Why is reading delightful for some people and a hated chore for others?
How much does this depend on the amount of effort it takes for a person to read?
This puzzling question turned me into one of those people who start listening to a radio story and not leave the room until it finishes because it’s so interesting. (A second benefit was a kitchen which was much cleaner after the time the story was over.) Thanks, Morning Edition on NPR.
The Test That Can Look into a Child’s Reading Future
Here’s a few paragraphs from Cory Turner’s article:
“Neurobiologist Nina Kraus believes she and her team at Northwestern University have found a way — a half-hour test — to predict kids’ literacy skill long before they’re old enough to begin reading…
Kraus herself says the test is nothing short of “a biological looking glass into a child’s literacy potential.”
To understand how the test works, she says, you need to understand that reading begins not with our eyes but with our ears, as we hear and catalog speech sounds. It’s hard work. Everything we hear, our brains have to process, separating the stuff that’s meaningful from pure noise. And they do it in microseconds.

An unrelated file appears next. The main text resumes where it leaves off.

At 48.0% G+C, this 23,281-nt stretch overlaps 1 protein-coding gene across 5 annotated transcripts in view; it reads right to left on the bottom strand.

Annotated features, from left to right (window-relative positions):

“This is arguably some of the most complex computation that we ask our brain to do,” says Kraus.
Every sound creates a kind of electric reflection in the brain. Brain waves even look like the sound waves they’re reacting to. And it’s loads of information packed into these brain waves that, Kraus says, can tell her if a child who can’t yet read may have trouble reading down the road…
When asked what Kraus would like to see in her looking glass, she’s ambitious:
“My vision for this is to have every child tested at birth.”
Because, Kraus says, this science fiction idea is based on something researchers have known for decades:
When it comes to helping kids with literacy challenges, earlier is better.